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January 03, 2005


Morten Bay

Hi Chris,

No matter what - the attention you are giving the nanoeconomy of The Long Tail is shaking up things a lot right now.

Here are some points that come to my mind when reading about the long tail...

- Where is the dividing line between the long tail and the short tail? Is there an upper price limit to long tail products?

- Is advertizing for long tail products possible, or would that kill the attractive, low-cost of "stocking" the long tail product?

- Will this sort of advertizing become essential in the future, or will it simply not be necessary?

- The long tail's obvious core product is entertainment products that can be digitized, because storage costs are low. But what if outsourcing storage to places like India could lower storage costs for physical products too? There is still the transport issue, but the way the budget airline market is exploding right now, a new market of budget shipping might emerge, especially if the long tail creates enough interest...or what? Could e.g. exotic food or modern furniture be sold in the long tail?


Aren't you really just talking about perfect price discrimination, which is a microeconomics concept?

The only thing new is that it's now less theoretical.

Morten Bay

Probably...I'm an "improper economist" - I just wanted to share my immediate thoughts...

But even though it's theoretically a micro-economy concept won't the marketing part of it be applicable to nanoeconomy anyway?
Just trying to learn something here...

Bill A

Nanoeconomy is probably going to be a hotly contested term. Better off picking something less fought over. The Picaeconomy? Pica being a unit of measurement in publishing...


I have an anecdotal point:

Nanoeconomics, however you define it, will certainly shake up markets, it already has. The shakeup may depend on the company, however.

My parents enjoy square dancing. They enter competitions and such and have to wear costumes. These costumes, especially for the women, aren't something you go get at Target. They're elaborate and expensive. In the city where they live, ONE woman makes the stuff and sells it for huge bucks. Then a rumor swept through the square dancing club: you could get the stuff MUCH cheaper on eBay, both new and used. Boom! the local woman was out of business (or at least has to sell much more cheaply).


Nannoeconomics, on the other hand, is the economics of dwarfs. It's largely concerned with the pros and cons of pegging your economy to mithril.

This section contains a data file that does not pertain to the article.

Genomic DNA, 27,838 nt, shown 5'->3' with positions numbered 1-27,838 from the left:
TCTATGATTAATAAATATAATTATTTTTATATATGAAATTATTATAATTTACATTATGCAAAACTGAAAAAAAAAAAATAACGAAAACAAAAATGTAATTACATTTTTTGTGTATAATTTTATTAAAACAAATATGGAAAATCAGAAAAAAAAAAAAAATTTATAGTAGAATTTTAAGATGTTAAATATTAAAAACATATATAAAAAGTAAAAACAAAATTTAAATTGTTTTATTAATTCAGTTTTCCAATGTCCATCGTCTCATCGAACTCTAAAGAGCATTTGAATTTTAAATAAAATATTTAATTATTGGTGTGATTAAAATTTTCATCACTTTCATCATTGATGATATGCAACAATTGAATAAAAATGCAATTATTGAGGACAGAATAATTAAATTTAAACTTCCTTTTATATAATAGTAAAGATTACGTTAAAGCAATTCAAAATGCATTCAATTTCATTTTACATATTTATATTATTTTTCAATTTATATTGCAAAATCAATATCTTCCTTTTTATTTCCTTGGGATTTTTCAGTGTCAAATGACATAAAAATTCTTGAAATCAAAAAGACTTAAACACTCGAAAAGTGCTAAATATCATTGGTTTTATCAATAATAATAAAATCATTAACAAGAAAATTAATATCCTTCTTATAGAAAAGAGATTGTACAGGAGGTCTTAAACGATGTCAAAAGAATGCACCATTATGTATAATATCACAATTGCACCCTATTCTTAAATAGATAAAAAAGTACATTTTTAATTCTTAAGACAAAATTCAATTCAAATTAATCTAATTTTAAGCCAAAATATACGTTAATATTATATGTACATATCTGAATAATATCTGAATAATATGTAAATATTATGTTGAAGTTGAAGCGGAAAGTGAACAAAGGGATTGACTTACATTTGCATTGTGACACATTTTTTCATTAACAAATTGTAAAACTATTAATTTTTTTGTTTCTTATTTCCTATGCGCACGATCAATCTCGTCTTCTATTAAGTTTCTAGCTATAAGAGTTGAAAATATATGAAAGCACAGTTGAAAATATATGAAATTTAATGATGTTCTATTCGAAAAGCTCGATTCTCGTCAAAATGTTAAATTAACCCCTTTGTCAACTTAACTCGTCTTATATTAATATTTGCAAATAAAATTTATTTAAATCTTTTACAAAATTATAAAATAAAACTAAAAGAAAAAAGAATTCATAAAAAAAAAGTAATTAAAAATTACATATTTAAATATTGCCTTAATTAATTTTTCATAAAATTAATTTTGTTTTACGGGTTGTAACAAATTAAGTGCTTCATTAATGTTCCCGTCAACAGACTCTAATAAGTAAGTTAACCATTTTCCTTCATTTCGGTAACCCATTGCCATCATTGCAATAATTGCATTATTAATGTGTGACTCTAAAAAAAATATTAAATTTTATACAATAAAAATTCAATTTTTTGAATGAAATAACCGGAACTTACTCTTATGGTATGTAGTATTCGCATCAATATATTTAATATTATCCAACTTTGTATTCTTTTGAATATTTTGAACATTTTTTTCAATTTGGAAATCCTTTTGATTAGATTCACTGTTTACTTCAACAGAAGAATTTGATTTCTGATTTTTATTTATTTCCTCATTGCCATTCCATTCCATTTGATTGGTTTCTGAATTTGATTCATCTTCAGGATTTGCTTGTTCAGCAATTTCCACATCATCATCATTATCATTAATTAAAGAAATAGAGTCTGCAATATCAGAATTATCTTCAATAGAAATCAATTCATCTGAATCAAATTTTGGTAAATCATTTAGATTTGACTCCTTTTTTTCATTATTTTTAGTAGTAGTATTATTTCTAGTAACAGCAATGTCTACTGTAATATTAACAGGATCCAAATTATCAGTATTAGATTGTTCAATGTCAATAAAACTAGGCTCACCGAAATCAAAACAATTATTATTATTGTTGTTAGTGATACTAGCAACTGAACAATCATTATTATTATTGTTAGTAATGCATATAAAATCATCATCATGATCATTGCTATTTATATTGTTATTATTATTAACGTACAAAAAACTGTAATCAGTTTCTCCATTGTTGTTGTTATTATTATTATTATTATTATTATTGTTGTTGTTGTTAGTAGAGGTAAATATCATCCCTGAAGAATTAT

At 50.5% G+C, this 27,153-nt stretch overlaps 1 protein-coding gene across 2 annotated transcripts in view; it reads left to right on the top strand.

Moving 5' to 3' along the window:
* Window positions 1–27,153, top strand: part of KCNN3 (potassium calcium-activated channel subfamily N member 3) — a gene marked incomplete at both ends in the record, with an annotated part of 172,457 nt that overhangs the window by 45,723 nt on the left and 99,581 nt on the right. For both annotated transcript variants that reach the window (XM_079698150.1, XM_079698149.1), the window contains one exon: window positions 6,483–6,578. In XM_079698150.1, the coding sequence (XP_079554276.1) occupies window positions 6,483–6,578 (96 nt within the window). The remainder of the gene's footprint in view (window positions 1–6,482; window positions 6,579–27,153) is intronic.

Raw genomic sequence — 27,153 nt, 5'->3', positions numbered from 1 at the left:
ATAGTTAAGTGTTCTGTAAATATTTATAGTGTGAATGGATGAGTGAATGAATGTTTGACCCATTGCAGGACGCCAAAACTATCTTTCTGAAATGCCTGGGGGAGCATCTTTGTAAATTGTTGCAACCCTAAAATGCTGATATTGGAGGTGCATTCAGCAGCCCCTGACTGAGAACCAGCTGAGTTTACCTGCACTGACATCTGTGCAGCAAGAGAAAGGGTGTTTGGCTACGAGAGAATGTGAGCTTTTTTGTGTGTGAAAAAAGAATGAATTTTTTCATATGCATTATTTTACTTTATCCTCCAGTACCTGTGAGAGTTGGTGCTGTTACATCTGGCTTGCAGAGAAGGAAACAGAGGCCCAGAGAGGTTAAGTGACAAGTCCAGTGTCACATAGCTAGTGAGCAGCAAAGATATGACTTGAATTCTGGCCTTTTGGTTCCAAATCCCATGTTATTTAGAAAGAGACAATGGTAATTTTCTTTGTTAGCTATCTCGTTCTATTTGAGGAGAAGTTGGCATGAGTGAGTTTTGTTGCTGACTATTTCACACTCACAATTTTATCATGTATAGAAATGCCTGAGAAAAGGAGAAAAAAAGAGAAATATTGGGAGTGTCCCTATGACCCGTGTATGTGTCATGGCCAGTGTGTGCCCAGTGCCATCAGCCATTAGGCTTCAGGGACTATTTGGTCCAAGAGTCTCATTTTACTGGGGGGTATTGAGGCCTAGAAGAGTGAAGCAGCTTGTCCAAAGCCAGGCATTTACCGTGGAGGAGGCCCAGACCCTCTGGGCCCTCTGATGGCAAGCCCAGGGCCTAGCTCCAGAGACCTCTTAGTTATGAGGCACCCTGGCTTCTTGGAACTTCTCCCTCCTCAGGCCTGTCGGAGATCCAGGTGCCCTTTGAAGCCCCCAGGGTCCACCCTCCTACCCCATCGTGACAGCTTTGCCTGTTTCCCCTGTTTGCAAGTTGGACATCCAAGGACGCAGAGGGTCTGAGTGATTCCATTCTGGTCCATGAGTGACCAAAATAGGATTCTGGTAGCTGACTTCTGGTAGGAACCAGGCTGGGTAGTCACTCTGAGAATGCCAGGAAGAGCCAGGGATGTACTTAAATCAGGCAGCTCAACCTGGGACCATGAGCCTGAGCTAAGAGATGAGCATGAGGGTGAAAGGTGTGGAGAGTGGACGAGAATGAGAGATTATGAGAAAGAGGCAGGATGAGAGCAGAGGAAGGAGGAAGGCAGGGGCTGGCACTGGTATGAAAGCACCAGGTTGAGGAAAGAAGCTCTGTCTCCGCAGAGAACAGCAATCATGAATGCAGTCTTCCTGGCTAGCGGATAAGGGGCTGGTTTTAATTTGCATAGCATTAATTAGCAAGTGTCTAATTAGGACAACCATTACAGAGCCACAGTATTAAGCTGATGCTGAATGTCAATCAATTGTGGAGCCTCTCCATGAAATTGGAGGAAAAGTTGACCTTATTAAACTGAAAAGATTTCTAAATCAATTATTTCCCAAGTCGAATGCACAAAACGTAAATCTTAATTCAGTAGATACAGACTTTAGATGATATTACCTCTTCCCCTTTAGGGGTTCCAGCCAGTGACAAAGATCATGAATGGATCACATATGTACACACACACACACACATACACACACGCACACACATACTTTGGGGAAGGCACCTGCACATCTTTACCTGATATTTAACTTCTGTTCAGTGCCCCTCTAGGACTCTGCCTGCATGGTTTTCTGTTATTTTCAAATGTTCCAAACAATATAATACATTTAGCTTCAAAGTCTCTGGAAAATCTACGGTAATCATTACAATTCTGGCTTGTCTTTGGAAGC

John Henry

There are a lot of issues to be resolved with producing, marketing and delivering small volumes of products. I think you have identified some of the interesting ones.

One area often overlooked is the cost of changeover. Changeover being the process of converting a manufacturing line or machine from product A to product B.

A bottling plant going from 16oz to 20oz bottles may need to stop the line for as long as 8 hours at, as I am sure you can imagine, an enormous cost.

Publishing is another area where this occurs but can be addressed with digital printing on demand. That is, pretty much no setup or changeover costs to go from book A to book B. (Assuming both are already digitized)

I do a lot of work in this area and an article I wrote for Advanced Manufacturing magazine may be of interest. It's titled "Flexible products demand quick changes"

It's available at

If I can be of any help, just holler.

there's a lot of other info and articles at my site, www.changeover.com

John Henry
john (at) changeover.com


The Long Tail may be a great place to do business, but I don't think it's a good place to get rich. In the music business, for example, I don't believe that there are many big record deals or highly paid executives out on the Tail. Instead, there are small record companies and many musicians making a decent living if they're lucky.
Because there's less money at stake, you can be more relaxed about the content. Just compare emusic.com with, say, Napster or iTunes. emusic is pure "Long Tail," and sells unencrypted MP3 files.

This is why the Long Tail may frighten, for example, executives at the major labels. They're not scared of going out of business, but of the possibility that they may have to go back to earning normal salaries.


plese send to me some article mathematicseconomics

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This is how learning curves are useful. It's not uncommon for manufacturers to price vehicles above their marginal cost as the cost will decrease over time. At least, it wasn't uncommon in the early 90s according to my profs. If it costs 5 lakh, then you're right but if Tata is only losing a bit on the first ones then the economist in you should understand.

read more

Nanoeconomics works in the online world because the Internet is almost a perfect platform.

The target audience is easily captured by technologies such as search. As the web evolves, so will the study of nanoeconomics.

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The Long Tail by Chris Anderson

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